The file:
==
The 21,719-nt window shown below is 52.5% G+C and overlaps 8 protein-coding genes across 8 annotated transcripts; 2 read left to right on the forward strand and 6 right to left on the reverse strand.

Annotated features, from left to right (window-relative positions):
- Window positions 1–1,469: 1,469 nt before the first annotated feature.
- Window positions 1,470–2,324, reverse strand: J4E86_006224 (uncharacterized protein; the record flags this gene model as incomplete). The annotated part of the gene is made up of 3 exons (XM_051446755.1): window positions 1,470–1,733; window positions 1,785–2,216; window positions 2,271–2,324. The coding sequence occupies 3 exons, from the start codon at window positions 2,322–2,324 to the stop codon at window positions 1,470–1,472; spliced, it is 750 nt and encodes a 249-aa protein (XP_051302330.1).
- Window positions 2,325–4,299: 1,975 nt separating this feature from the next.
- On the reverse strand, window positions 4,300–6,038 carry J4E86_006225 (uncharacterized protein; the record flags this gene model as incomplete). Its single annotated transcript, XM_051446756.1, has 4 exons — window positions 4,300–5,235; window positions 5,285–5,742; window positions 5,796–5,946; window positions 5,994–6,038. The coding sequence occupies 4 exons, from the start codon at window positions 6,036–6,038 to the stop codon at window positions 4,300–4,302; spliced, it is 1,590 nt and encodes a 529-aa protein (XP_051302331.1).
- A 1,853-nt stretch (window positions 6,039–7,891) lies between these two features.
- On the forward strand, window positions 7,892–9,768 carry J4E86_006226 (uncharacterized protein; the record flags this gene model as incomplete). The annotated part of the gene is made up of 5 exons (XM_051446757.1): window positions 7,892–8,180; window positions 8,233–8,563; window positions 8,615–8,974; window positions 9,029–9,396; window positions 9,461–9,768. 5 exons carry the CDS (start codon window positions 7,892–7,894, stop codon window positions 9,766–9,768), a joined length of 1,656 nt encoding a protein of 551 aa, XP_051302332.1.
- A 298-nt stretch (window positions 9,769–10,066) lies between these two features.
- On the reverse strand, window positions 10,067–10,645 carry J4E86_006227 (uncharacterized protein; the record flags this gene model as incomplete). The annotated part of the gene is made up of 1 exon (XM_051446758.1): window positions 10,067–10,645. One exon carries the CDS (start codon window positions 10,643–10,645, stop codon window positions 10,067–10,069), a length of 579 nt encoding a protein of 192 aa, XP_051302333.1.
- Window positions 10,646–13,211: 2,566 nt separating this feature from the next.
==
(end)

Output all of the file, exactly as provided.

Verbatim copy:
The 21,719-nt window shown below is 52.5% G+C and overlaps 8 protein-coding genes across 8 annotated transcripts; 2 read left to right on the forward strand and 6 right to left on the reverse strand.

Annotated features, from left to right (window-relative positions):
- Window positions 1–1,469: 1,469 nt before the first annotated feature.
- Window positions 1,470–2,324, reverse strand: J4E86_006224 (uncharacterized protein; the record flags this gene model as incomplete). The annotated part of the gene is made up of 3 exons (XM_051446755.1): window positions 1,470–1,733; window positions 1,785–2,216; window positions 2,271–2,324. The coding sequence occupies 3 exons, from the start codon at window positions 2,322–2,324 to the stop codon at window positions 1,470–1,472; spliced, it is 750 nt and encodes a 249-aa protein (XP_051302330.1).
- Window positions 2,325–4,299: 1,975 nt separating this feature from the next.
- On the reverse strand, window positions 4,300–6,038 carry J4E86_006225 (uncharacterized protein; the record flags this gene model as incomplete). Its single annotated transcript, XM_051446756.1, has 4 exons — window positions 4,300–5,235; window positions 5,285–5,742; window positions 5,796–5,946; window positions 5,994–6,038. The coding sequence occupies 4 exons, from the start codon at window positions 6,036–6,038 to the stop codon at window positions 4,300–4,302; spliced, it is 1,590 nt and encodes a 529-aa protein (XP_051302331.1).
- A 1,853-nt stretch (window positions 6,039–7,891) lies between these two features.
- On the forward strand, window positions 7,892–9,768 carry J4E86_006226 (uncharacterized protein; the record flags this gene model as incomplete). The annotated part of the gene is made up of 5 exons (XM_051446757.1): window positions 7,892–8,180; window positions 8,233–8,563; window positions 8,615–8,974; window positions 9,029–9,396; window positions 9,461–9,768. 5 exons carry the CDS (start codon window positions 7,892–7,894, stop codon window positions 9,766–9,768), a joined length of 1,656 nt encoding a protein of 551 aa, XP_051302332.1.
- A 298-nt stretch (window positions 9,769–10,066) lies between these two features.
- On the reverse strand, window positions 10,067–10,645 carry J4E86_006227 (uncharacterized protein; the record flags this gene model as incomplete). The annotated part of the gene is made up of 1 exon (XM_051446758.1): window positions 10,067–10,645. One exon carries the CDS (start codon window positions 10,643–10,645, stop codon window positions 10,067–10,069), a length of 579 nt encoding a protein of 192 aa, XP_051302333.1.
- Window positions 10,646–13,211: 2,566 nt separating this feature from the next.